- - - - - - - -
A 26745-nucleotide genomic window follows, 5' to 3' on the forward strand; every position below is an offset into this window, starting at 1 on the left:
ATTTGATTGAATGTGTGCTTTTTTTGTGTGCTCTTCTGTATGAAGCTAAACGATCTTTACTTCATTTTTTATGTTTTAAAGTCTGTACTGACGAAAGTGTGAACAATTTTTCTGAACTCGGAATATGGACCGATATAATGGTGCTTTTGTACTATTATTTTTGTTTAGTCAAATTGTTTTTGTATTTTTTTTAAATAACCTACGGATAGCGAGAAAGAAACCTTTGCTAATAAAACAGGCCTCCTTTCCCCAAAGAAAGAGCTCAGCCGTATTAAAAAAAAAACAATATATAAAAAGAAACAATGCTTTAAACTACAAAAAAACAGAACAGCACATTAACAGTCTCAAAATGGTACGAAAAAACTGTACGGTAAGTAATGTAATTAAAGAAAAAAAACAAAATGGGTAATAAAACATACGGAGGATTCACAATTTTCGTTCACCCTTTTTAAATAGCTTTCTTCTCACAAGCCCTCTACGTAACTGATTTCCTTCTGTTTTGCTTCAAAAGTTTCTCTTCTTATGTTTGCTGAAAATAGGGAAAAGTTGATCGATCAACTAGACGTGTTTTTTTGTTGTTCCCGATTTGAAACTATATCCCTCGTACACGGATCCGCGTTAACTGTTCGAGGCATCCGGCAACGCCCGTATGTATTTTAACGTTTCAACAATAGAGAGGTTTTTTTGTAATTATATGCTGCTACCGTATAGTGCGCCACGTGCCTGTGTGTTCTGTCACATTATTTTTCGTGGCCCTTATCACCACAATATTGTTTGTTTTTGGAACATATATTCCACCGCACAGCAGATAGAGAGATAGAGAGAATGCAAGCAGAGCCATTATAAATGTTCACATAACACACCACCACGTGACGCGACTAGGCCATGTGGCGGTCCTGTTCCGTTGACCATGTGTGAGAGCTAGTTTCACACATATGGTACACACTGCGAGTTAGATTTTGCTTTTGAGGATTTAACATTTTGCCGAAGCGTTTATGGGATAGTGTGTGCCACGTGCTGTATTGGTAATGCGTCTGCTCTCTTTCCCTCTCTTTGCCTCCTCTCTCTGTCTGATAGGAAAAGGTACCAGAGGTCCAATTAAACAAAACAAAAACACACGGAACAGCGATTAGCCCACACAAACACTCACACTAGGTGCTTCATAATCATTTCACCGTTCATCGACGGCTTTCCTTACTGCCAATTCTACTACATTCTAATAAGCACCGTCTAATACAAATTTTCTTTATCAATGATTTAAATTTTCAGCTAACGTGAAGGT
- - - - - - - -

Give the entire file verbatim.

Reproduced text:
A 26745-nucleotide genomic window follows, 5' to 3' on the forward strand; every position below is an offset into this window, starting at 1 on the left:
ATTTGATTGAATGTGTGCTTTTTTTGTGTGCTCTTCTGTATGAAGCTAAACGATCTTTACTTCATTTTTTATGTTTTAAAGTCTGTACTGACGAAAGTGTGAACAATTTTTCTGAACTCGGAATATGGACCGATATAATGGTGCTTTTGTACTATTATTTTTGTTTAGTCAAATTGTTTTTGTATTTTTTTTAAATAACCTACGGATAGCGAGAAAGAAACCTTTGCTAATAAAACAGGCCTCCTTTCCCCAAAGAAAGAGCTCAGCCGTATTAAAAAAAAAACAATATATAAAAAGAAACAATGCTTTAAACTACAAAAAAACAGAACAGCACATTAACAGTCTCAAAATGGTACGAAAAAACTGTACGGTAAGTAATGTAATTAAAGAAAAAAAACAAAATGGGTAATAAAACATACGGAGGATTCACAATTTTCGTTCACCCTTTTTAAATAGCTTTCTTCTCACAAGCCCTCTACGTAACTGATTTCCTTCTGTTTTGCTTCAAAAGTTTCTCTTCTTATGTTTGCTGAAAATAGGGAAAAGTTGATCGATCAACTAGACGTGTTTTTTTGTTGTTCCCGATTTGAAACTATATCCCTCGTACACGGATCCGCGTTAACTGTTCGAGGCATCCGGCAACGCCCGTATGTATTTTAACGTTTCAACAATAGAGAGGTTTTTTTGTAATTATATGCTGCTACCGTATAGTGCGCCACGTGCCTGTGTGTTCTGTCACATTATTTTTCGTGGCCCTTATCACCACAATATTGTTTGTTTTTGGAACATATATTCCACCGCACAGCAGATAGAGAGATAGAGAGAATGCAAGCAGAGCCATTATAAATGTTCACATAACACACCACCACGTGACGCGACTAGGCCATGTGGCGGTCCTGTTCCGTTGACCATGTGTGAGAGCTAGTTTCACACATATGGTACACACTGCGAGTTAGATTTTGCTTTTGAGGATTTAACATTTTGCCGAAGCGTTTATGGGATAGTGTGTGCCACGTGCTGTATTGGTAATGCGTCTGCTCTCTTTCCCTCTCTTTGCCTCCTCTCTCTGTCTGATAGGAAAAGGTACCAGAGGTCCAATTAAACAAAACAAAAACACACGGAACAGCGATTAGCCCACACAAACACTCACACTAGGTGCTTCATAATCATTTCACCGTTCATCGACGGCTTTCCTTACTGCCAATTCTACTACATTCTAATAAGCACCGTCTAATACAAATTTTCTTTATCAATGATTTAAATTTTCAGCTAACGTGAAGGT